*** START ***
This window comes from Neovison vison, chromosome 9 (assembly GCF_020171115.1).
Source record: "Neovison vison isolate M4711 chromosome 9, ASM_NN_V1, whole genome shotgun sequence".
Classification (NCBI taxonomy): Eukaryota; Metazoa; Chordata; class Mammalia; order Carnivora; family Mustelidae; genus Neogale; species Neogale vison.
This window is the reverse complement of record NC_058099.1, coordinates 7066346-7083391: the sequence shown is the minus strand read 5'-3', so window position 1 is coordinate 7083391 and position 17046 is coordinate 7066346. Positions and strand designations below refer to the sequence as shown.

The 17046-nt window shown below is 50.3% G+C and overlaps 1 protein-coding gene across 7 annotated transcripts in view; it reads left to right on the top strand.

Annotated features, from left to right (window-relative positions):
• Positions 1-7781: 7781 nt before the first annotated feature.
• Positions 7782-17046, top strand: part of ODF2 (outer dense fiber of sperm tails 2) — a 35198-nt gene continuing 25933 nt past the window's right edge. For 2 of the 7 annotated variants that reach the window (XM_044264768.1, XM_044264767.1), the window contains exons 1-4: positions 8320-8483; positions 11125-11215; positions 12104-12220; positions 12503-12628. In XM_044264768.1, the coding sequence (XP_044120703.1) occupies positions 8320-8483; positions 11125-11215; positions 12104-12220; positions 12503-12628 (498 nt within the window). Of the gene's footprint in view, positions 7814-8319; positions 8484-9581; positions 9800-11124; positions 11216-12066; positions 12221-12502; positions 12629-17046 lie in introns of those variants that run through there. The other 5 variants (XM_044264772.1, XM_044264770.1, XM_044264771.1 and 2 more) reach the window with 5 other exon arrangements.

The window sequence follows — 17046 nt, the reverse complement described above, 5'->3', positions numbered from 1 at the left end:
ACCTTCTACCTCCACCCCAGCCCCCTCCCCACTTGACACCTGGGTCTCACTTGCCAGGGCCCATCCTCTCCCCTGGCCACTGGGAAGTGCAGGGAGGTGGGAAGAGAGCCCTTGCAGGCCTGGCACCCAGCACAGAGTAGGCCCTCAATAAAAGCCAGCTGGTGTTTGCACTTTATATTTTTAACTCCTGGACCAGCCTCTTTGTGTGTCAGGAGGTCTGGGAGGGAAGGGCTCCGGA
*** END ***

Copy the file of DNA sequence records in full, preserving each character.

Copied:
This window comes from Neovison vison, chromosome 9 (assembly GCF_020171115.1).
Source record: "Neovison vison isolate M4711 chromosome 9, ASM_NN_V1, whole genome shotgun sequence".
Classification (NCBI taxonomy): Eukaryota; Metazoa; Chordata; class Mammalia; order Carnivora; family Mustelidae; genus Neogale; species Neogale vison.
This window is the reverse complement of record NC_058099.1, coordinates 7066346-7083391: the sequence shown is the minus strand read 5'-3', so window position 1 is coordinate 7083391 and position 17046 is coordinate 7066346. Positions and strand designations below refer to the sequence as shown.

The 17046-nt window shown below is 50.3% G+C and overlaps 1 protein-coding gene across 7 annotated transcripts in view; it reads left to right on the top strand.

Annotated features, from left to right (window-relative positions):
• Positions 1-7781: 7781 nt before the first annotated feature.
• Positions 7782-17046, top strand: part of ODF2 (outer dense fiber of sperm tails 2) — a 35198-nt gene continuing 25933 nt past the window's right edge. For 2 of the 7 annotated variants that reach the window (XM_044264768.1, XM_044264767.1), the window contains exons 1-4: positions 8320-8483; positions 11125-11215; positions 12104-12220; positions 12503-12628. In XM_044264768.1, the coding sequence (XP_044120703.1) occupies positions 8320-8483; positions 11125-11215; positions 12104-12220; positions 12503-12628 (498 nt within the window). Of the gene's footprint in view, positions 7814-8319; positions 8484-9581; positions 9800-11124; positions 11216-12066; positions 12221-12502; positions 12629-17046 lie in introns of those variants that run through there. The other 5 variants (XM_044264772.1, XM_044264770.1, XM_044264771.1 and 2 more) reach the window with 5 other exon arrangements.

The window sequence follows — 17046 nt, the reverse complement described above, 5'->3', positions numbered from 1 at the left end:
ACCTTCTACCTCCACCCCAGCCCCCTCCCCACTTGACACCTGGGTCTCACTTGCCAGGGCCCATCCTCTCCCCTGGCCACTGGGAAGTGCAGGGAGGTGGGAAGAGAGCCCTTGCAGGCCTGGCACCCAGCACAGAGTAGGCCCTCAATAAAAGCCAGCTGGTGTTTGCACTTTATATTTTTAACTCCTGGACCAGCCTCTTTGTGTGTCAGGAGGTCTGGGAGGGAAGGGCTCCGGA